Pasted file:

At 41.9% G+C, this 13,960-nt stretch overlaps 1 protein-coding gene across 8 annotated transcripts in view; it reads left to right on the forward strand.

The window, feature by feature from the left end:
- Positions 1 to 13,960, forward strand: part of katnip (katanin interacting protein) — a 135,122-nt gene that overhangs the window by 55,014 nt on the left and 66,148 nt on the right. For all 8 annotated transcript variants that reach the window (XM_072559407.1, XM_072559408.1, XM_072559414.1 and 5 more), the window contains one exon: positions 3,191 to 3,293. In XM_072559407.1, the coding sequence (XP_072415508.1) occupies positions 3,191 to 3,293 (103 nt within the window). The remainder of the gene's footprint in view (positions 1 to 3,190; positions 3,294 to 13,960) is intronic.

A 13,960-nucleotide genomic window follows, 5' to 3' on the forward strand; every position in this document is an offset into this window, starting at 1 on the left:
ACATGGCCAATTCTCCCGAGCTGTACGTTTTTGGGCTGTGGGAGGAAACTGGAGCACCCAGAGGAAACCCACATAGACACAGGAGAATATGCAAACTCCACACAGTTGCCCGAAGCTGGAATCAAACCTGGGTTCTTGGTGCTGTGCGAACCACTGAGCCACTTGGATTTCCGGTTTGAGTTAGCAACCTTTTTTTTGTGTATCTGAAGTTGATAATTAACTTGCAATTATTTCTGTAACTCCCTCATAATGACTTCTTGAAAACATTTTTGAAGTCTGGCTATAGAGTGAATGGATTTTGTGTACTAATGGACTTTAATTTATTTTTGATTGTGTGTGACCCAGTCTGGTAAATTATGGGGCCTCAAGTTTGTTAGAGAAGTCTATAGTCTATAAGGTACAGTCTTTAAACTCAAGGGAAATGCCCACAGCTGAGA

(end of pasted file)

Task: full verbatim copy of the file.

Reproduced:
At 41.9% G+C, this 13,960-nt stretch overlaps 1 protein-coding gene across 8 annotated transcripts in view; it reads left to right on the forward strand.

The window, feature by feature from the left end:
- Positions 1 to 13,960, forward strand: part of katnip (katanin interacting protein) — a 135,122-nt gene that overhangs the window by 55,014 nt on the left and 66,148 nt on the right. For all 8 annotated transcript variants that reach the window (XM_072559407.1, XM_072559408.1, XM_072559414.1 and 5 more), the window contains one exon: positions 3,191 to 3,293. In XM_072559407.1, the coding sequence (XP_072415508.1) occupies positions 3,191 to 3,293 (103 nt within the window). The remainder of the gene's footprint in view (positions 1 to 3,190; positions 3,294 to 13,960) is intronic.

A 13,960-nucleotide genomic window follows, 5' to 3' on the forward strand; every position in this document is an offset into this window, starting at 1 on the left:
ACATGGCCAATTCTCCCGAGCTGTACGTTTTTGGGCTGTGGGAGGAAACTGGAGCACCCAGAGGAAACCCACATAGACACAGGAGAATATGCAAACTCCACACAGTTGCCCGAAGCTGGAATCAAACCTGGGTTCTTGGTGCTGTGCGAACCACTGAGCCACTTGGATTTCCGGTTTGAGTTAGCAACCTTTTTTTTGTGTATCTGAAGTTGATAATTAACTTGCAATTATTTCTGTAACTCCCTCATAATGACTTCTTGAAAACATTTTTGAAGTCTGGCTATAGAGTGAATGGATTTTGTGTACTAATGGACTTTAATTTATTTTTGATTGTGTGTGACCCAGTCTGGTAAATTATGGGGCCTCAAGTTTGTTAGAGAAGTCTATAGTCTATAAGGTACAGTCTTTAAACTCAAGGGAAATGCCCACAGCTGAGA